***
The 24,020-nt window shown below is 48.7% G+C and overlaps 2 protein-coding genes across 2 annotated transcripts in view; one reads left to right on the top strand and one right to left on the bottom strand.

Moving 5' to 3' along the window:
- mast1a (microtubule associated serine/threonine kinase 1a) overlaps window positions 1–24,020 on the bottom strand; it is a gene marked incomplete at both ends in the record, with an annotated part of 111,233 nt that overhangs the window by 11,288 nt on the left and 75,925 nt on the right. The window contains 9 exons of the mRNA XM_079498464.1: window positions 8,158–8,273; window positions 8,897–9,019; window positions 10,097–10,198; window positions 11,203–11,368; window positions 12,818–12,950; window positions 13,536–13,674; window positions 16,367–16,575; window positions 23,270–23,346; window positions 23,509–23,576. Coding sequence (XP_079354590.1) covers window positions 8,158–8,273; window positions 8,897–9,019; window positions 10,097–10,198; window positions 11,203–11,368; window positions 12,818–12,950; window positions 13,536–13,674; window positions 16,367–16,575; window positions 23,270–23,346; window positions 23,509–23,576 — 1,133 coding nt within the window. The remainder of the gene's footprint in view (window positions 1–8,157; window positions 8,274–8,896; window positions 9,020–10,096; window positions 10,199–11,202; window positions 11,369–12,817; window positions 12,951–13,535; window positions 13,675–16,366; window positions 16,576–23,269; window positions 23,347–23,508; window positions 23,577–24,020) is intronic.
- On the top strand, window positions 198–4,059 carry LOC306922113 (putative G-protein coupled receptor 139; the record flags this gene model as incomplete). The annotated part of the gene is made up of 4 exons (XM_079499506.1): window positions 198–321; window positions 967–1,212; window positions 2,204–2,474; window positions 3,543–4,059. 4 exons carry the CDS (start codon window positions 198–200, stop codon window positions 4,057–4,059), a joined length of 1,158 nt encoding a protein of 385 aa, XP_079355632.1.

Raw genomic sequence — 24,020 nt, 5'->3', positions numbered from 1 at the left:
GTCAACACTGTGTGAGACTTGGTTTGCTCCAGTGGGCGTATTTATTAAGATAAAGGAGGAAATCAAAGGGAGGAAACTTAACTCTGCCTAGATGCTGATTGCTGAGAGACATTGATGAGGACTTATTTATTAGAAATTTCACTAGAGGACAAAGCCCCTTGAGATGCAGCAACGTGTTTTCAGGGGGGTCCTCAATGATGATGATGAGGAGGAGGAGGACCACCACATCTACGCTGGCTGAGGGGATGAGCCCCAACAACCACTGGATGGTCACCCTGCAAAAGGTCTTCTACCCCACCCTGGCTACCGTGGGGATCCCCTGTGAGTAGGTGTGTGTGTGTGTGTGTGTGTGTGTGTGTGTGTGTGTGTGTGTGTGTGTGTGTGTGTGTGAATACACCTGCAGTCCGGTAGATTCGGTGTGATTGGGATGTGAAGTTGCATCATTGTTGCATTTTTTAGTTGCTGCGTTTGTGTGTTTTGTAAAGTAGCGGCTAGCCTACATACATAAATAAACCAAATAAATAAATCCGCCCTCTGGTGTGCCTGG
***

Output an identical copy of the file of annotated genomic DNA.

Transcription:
The 24,020-nt window shown below is 48.7% G+C and overlaps 2 protein-coding genes across 2 annotated transcripts in view; one reads left to right on the top strand and one right to left on the bottom strand.

Moving 5' to 3' along the window:
- mast1a (microtubule associated serine/threonine kinase 1a) overlaps window positions 1–24,020 on the bottom strand; it is a gene marked incomplete at both ends in the record, with an annotated part of 111,233 nt that overhangs the window by 11,288 nt on the left and 75,925 nt on the right. The window contains 9 exons of the mRNA XM_079498464.1: window positions 8,158–8,273; window positions 8,897–9,019; window positions 10,097–10,198; window positions 11,203–11,368; window positions 12,818–12,950; window positions 13,536–13,674; window positions 16,367–16,575; window positions 23,270–23,346; window positions 23,509–23,576. Coding sequence (XP_079354590.1) covers window positions 8,158–8,273; window positions 8,897–9,019; window positions 10,097–10,198; window positions 11,203–11,368; window positions 12,818–12,950; window positions 13,536–13,674; window positions 16,367–16,575; window positions 23,270–23,346; window positions 23,509–23,576 — 1,133 coding nt within the window. The remainder of the gene's footprint in view (window positions 1–8,157; window positions 8,274–8,896; window positions 9,020–10,096; window positions 10,199–11,202; window positions 11,369–12,817; window positions 12,951–13,535; window positions 13,675–16,366; window positions 16,576–23,269; window positions 23,347–23,508; window positions 23,577–24,020) is intronic.
- On the top strand, window positions 198–4,059 carry LOC306922113 (putative G-protein coupled receptor 139; the record flags this gene model as incomplete). The annotated part of the gene is made up of 4 exons (XM_079499506.1): window positions 198–321; window positions 967–1,212; window positions 2,204–2,474; window positions 3,543–4,059. 4 exons carry the CDS (start codon window positions 198–200, stop codon window positions 4,057–4,059), a joined length of 1,158 nt encoding a protein of 385 aa, XP_079355632.1.

Raw genomic sequence — 24,020 nt, 5'->3', positions numbered from 1 at the left:
GTCAACACTGTGTGAGACTTGGTTTGCTCCAGTGGGCGTATTTATTAAGATAAAGGAGGAAATCAAAGGGAGGAAACTTAACTCTGCCTAGATGCTGATTGCTGAGAGACATTGATGAGGACTTATTTATTAGAAATTTCACTAGAGGACAAAGCCCCTTGAGATGCAGCAACGTGTTTTCAGGGGGGTCCTCAATGATGATGATGAGGAGGAGGAGGACCACCACATCTACGCTGGCTGAGGGGATGAGCCCCAACAACCACTGGATGGTCACCCTGCAAAAGGTCTTCTACCCCACCCTGGCTACCGTGGGGATCCCCTGTGAGTAGGTGTGTGTGTGTGTGTGTGTGTGTGTGTGTGTGTGTGTGTGTGTGTGTGTGTGTGTGTGTGAATACACCTGCAGTCCGGTAGATTCGGTGTGATTGGGATGTGAAGTTGCATCATTGTTGCATTTTTTAGTTGCTGCGTTTGTGTGTTTTGTAAAGTAGCGGCTAGCCTACATACATAAATAAACCAAATAAATAAATCCGCCCTCTGGTGTGCCTGG